On the petrology of brittle precursors of shear zones – An expression of concomitant brittle deformation and fluid–rock interactions in the ‘ductile’ continental crust?

Leydier, Thomas; Goncalves, Philippe; Lanari, Pierre; Oliot, Emilien (2019). On the petrology of brittle precursors of shear zones – An expression of concomitant brittle deformation and fluid–rock interactions in the ‘ductile’ continental crust? Journal of metamorphic geology, 37(8), pp. 1129-1149. Wiley 10.1111/jmg.12504

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The inherited localization model for shear zone development suggests that ductile deformation in the middle and lower continental crust is localized on mechanical anisotropies, like fractures, referred to as shear zone brittle precursors. In the Neves area (Western Tauern Window, Eastern Alps), although the structural control of these brittle precursors on ductile strain localization is well established, the relative timing of the brittle deformation and associated localized fluid flow with respect to ductile deformation remains in most cases a matter of debate. The present petrological study, carried out on a brittle precursor of a shear zone affecting the Neves metagranodiorite, aims to determine whether brittle and ductile deformations are concomitant and therefore relate to the same tectonic event. The brittle precursor consists of a 100–500 µm wide recrystallized zone with a host mineral‐controlled stable mineral assemblage composed of plagioclase–garnet–quartz–biotite–zoisite±white mica±pyrite. Plagioclase and garnet preserve an internal compositional zoning interpreted as the fingerprint of Alpine metamorphism and fluid–rock interactions concomitant with the brittle deformation. Phase equilibrium modelling of this garnet‐bearing brittle precursor shows that metamorphic garnet and plagioclase both nucleated at 0.6 ± 0.05 GPa, 500 ± 20°C and then grew along a prograde path to 0.75 ± 0.05 GPa, 530 ± 20°C. These amphibolite facies conditions are similar to those inferred from ductile shear zones from the same area, suggesting that both brittle and ductile deformation were active in the ductile realm above 500°C for a depth range between 17 and 21 km. We speculate that the Neves area fulfils most of the required conditions to have hosted slow earthquakes during Alpine continental collision, that is, coupled frictional and viscous deformation under high‐fluid pressure conditions ~450°C. Further investigation of this potential geological record is required to demonstrate that slow earthquakes may not be restricted to subduction zones but are also very likely to occur in modern continental collision settings.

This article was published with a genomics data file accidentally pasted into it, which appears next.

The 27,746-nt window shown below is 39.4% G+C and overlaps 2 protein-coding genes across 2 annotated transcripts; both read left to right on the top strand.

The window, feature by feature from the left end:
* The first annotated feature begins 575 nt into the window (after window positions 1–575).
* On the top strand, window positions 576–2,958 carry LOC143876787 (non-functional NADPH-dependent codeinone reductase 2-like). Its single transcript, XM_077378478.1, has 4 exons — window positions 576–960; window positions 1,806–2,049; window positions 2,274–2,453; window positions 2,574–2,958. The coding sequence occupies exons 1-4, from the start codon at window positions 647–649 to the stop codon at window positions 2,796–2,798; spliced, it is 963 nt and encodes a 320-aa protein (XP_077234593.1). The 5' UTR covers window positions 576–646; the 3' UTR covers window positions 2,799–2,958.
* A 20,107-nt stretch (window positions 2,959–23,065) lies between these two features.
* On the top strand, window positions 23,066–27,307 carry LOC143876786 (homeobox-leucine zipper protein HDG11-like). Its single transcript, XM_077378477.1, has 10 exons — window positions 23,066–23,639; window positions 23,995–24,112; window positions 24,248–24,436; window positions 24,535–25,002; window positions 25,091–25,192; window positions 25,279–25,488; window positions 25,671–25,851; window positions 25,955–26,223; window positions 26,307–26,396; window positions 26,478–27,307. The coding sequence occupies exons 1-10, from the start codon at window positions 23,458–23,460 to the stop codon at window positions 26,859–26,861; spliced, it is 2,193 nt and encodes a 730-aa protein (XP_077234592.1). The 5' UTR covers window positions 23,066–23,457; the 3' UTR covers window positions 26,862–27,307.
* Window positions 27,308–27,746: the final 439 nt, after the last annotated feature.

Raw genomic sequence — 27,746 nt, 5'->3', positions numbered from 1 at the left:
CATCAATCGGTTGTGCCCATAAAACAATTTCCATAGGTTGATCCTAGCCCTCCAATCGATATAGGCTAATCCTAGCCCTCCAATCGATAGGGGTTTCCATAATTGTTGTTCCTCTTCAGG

Item Type:

Journal Article (Original Article)

Division/Institute:

08 Faculty of Science > Institute of Geological Sciences
08 Faculty of Science > Institute of Geological Sciences > Petrology

UniBE Contributor:

Lanari, Pierre

Subjects:

500 Science > 550 Earth sciences & geology

ISSN:

0263-4929

Publisher:

Wiley

Language:

English

Submitter:

Pierre Lanari

Date Deposited:

22 Apr 2020 12:04

Last Modified:

22 Apr 2020 12:10

Publisher DOI:

10.1111/jmg.12504

BORIS DOI:

10.7892/boris.143449

URI:

https://boris.unibe.ch/id/eprint/143449

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